A production budget is an important production management document that allows organizations to estimate the quantity of product they’ll need to produce to meet the forecasted customer demand, minimize their operating costs and maintain their desired stock, production and work-in-progress inventory levels.

Production Scheduling

Production scheduling is the planning and streamlining of processes for creating and delivering projects to market. It takes into account supply chain management, labor, logistics, costs and the timeframe for production. The master production schedule helps manufacturers determine costs, helps them allocate the financial resources needed for each stage of production, ensures the timely delivery of a quality product to customers as well as takes into account the logistics and time required to ship final products to distributors and retail stores.

Production Control

An integral part of manufacturing and supply chain management is production control, which monitors production to keep production running smoothly. It’s used with inventory control and quality control as part of the larger operations management. Production control requires managers to predict, plan and schedule work keeping in mind human resources, materials and cost to meet quality and quantity expectations.

Production Optimization

Production optimization refers to all the managerial actions that are taken to increase the productivity of a production facility without acquiring additional resources such as labor or equipment. This includes actions such as re-imagining the factory layout for a better flow of materials around the shop floor, balancing the assembly line to make sure all employees have a similar workload or making adjustments to the product itself so it’s easier to manufacture.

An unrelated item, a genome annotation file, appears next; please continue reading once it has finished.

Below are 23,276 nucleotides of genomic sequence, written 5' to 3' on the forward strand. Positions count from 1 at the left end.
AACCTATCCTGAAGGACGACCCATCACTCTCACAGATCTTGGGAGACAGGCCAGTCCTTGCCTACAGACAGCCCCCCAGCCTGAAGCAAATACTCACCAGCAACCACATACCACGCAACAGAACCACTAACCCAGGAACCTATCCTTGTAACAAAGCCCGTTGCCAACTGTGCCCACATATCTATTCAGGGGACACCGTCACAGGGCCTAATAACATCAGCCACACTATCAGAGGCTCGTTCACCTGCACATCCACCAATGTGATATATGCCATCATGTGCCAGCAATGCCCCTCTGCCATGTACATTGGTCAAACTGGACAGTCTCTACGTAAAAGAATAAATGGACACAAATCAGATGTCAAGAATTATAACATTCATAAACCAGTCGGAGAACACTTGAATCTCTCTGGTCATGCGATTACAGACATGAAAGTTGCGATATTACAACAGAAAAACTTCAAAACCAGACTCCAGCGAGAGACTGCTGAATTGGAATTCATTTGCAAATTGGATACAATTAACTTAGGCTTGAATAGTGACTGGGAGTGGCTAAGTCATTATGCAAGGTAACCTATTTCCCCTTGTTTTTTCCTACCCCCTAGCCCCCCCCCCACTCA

Managing each of the areas of the scope of production management is complex and requires the execution of a variety of actions from the production management team and the organization as a whole. These are known as the functions of production management.

Free Capacity Planning Template

This free capacity planning template helps ensure that your manufacturing team distributes work efficiently across your team. Allocate work based on resource availability, calculate utilization rate and monitor labor costs to maintain profitability. Download it today for free.

Capacity planning template for production management


Functions of Production Management

The functions of production management can be defined as all the actions an organization takes to manage its production process from the moment raw resources are acquired to the moment final products are delivered to customers.

Here are some examples of key functions of production management.

  • Shop floor management: The shop floor is the physical area of a production facility where products are manufactured. An important function of production management is establishing the factory layout, standard operating procedures, safety guidelines and overseeing other factors that affect productivity at the shop floor level.
  • Inventory management: Manufacturers must manage three main types of inventories: production inventory, work-in-process inventory and product stock. Maintaining these inventories optimally ensures that production can continue uninterruptedly and customer demand is met while minimizing warehouse and production costs.
  • Supply chain management: Supply chain management consists of managing each step in the process of acquiring supplies from external vendors. The main objective is to get the highest quality supplies at the lowest cost possible and ensure supplies are punctually delivered to the production facility.